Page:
I e-mailed the site, pointing out politely that the Poles, far from marching Jews to their deaths had been victims of the Nazis themselves, and the death camps were not Polish, they were built by Nazi Germany. I received this prompt and measured response from one William Hayes:

"you have been claiming to be victims for 70 years its time you stood on your own feet

the court ruling was last Tuesday and today as a democracy you are responsible and get the government you deserve.

Therefore you are all culpable, before you talk about Kosher and Halal what about castrating all your Roman Catholic priests to stop them buggering little boys and girls in Poland

I would have their balls out in seconds now there is a good job for your courts"

Now what to make of this? Not much, really. I suppose I could contact David Cameron and ask him if we could legislate to have Roman Catholic priests castrated, as Mr. Hayes suggests but a) I have no animosity towards Catholic priests per se and b) I doubt David Cameron would see this as a proper use for our courts.

Clearly there are too many ill-informed people out there, and rather too many idiots. Beyond that, I conclude that eating too much meat is bad for brain development. If Mr. Hayes can be seen as an exemplar, it certainly doesn't lead to clarity of thought and the ability to formulate an argument.

Go veggie, Mr. Hayes.


For the record, Bieganski the Blog takes no stand on vegetarianism. It is opposed to the castration of Catholic priests, and even William Hayes or Steven Fry.

Bieganski the Blog has long recommended organized action as the best response to the pervasive Bieganski, Brute Polak stereotype. Please read this series of blog posts on the Crisis in Polonian Leadership, Organization, and Vision.


Danuta Reah is a crime writer living in England. A review of her excellent book "Forest of Souls" can be found here.

A previous guest blog post by Ms. Reah addressing prejudice and demonization of the other can be found here.

Link to Meat Trade News Daily here.

Tuesday, December 4, 2012

Thomas Jefferson, Tadeusz Kosciuszko, and Bieganski

Taduesz Kosciuszko, a true hero
Isaac Granger Jefferson, a slave at Monticello
Bieganski, the Brute Polak, is the world's worst anti-Semite. He may be the source of anti-Semitism. He may be the worst hater on the planet. When Willard Gaylin wrote a book about hate per se, he chose Poles as his archetypal haters.

"Bieganski" talks about how the image of the Brute Polak as the worst hater in the world has been applied to American race relations. In this use of the Brute Polak stereotype, Polaks and other working class white ethnics, not WASPs, not elites, are blamed for racism. White supremacy was a cherished dogma of the Old South, a land inhabited largely by WASPs. Economic elites profited from slavery, while it economically damaged poor whites, who could not compete with slave labor.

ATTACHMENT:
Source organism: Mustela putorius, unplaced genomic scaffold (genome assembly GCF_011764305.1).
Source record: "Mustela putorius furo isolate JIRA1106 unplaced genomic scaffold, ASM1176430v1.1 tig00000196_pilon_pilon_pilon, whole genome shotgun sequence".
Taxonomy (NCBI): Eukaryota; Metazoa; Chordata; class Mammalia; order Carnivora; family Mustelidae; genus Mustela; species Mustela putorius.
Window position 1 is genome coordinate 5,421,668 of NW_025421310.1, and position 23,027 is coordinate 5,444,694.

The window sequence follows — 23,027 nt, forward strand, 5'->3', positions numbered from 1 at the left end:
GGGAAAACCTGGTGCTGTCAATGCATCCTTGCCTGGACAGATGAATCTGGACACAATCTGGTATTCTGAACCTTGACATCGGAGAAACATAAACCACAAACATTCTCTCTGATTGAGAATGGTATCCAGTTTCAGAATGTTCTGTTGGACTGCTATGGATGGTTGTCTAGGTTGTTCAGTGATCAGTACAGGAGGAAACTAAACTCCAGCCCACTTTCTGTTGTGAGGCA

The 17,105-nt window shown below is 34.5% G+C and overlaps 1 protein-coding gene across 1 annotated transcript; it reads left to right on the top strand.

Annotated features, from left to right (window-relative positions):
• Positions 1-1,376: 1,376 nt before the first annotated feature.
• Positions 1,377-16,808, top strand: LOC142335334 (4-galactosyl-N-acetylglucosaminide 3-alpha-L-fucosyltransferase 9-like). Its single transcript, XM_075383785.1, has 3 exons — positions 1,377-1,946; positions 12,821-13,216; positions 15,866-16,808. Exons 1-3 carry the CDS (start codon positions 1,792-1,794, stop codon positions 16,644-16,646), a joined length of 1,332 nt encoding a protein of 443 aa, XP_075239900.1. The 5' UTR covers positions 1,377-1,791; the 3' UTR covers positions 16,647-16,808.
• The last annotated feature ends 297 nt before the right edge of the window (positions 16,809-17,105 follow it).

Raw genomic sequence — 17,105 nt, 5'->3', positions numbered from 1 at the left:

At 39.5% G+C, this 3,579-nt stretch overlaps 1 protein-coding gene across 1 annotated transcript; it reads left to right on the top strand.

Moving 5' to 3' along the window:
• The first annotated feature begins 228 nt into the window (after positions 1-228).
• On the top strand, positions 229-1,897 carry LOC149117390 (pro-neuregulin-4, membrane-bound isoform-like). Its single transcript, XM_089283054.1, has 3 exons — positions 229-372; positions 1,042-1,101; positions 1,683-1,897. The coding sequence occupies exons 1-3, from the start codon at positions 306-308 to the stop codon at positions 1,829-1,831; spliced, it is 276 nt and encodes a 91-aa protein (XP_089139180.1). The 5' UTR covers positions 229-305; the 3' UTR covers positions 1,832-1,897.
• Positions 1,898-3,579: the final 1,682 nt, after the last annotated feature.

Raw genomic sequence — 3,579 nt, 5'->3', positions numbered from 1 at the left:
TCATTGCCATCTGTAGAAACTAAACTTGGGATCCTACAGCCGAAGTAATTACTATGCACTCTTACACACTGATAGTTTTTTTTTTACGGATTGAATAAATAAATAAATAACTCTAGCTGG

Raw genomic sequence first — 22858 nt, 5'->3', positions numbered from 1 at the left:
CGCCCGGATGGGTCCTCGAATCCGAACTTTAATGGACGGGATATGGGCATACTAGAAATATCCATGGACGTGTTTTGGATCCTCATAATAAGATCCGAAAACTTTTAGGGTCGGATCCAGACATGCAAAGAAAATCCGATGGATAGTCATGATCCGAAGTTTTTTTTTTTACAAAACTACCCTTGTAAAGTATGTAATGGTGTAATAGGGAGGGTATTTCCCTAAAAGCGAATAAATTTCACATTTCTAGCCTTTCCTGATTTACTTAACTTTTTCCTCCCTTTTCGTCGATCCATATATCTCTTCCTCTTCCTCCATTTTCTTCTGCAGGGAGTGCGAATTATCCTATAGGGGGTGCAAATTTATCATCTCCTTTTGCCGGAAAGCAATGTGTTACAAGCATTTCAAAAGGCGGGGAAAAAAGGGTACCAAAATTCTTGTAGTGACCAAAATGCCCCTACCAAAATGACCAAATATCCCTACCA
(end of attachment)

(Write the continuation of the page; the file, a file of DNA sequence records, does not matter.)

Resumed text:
Somehow, though, Polish-Americans and other blue-collar ethnics can be demonized as the worst white bigots. This is epitomized by a critically acclaimed and economically successful 2001 film, "Monster's Ball," about white supremacy in the American south that features a main character with a Polish last name. The ultimate brute Polak, Stanley Kowalski from "A Streetcar Named Desire," was placed in the South. The American South is not a significant location of Polish American population. These hateful, hating Polak characters are not placed in the South as a reflection of any demographic reality. These fictional monsters are placed where they are placed because of the power of the Brute Polak stereotype. The Brute Polak stereotype serves to exculpate WASP and elite Americans of their racism, in the same way it serves to exculpate Nazi Germany.


Tadeusz Kosciuszko was a friend of Thomas Jefferson. Kosciuszko stipulated in his will that his money be used to liberate American slaves, including Jefferson's. Americans never carried out Kosciuszko's desire to use his legacy to liberate American slaves.

In October, 2012, Smithsonian magazine published a scathing depiction of Thomas Jefferson, slave owner. An excerpt from that article, below:


In 1817, Jefferson's old friend, the Revolutionary War hero Thaddeus Kos­ciuszko, died in Switzerland. The Polish nobleman, who had arrived from Europe in 1776 to aid the Americans, left a substantial fortune to Jefferson. Kosciuszko bequeathed funds to free Jefferson's slaves and purchase land and farming equipment for them to begin a life on their own. In the spring of 1819, Jefferson pondered what to do with the legacy. Kosciuszko had made him executor of the will, so Jefferson had a legal duty, as well as a personal obligation to his deceased friend, to carry out the terms of the document.

The terms came as no surprise to Jefferson. He had helped Kosciuszko draft the will, which states, "I hereby authorize my friend, Thomas Jefferson, to employ the whole [bequest] in purchasing Negroes from his own or any others and giving them liberty in my name." Kosciuszko's estate was nearly $20,000, the equivalent today of roughly $280,000. But Jefferson refused the gift, even though it would have reduced the debt hanging over Monticello, while also relieving him, in part at least, of what he himself had described in 1814 as the "moral reproach" of slavery.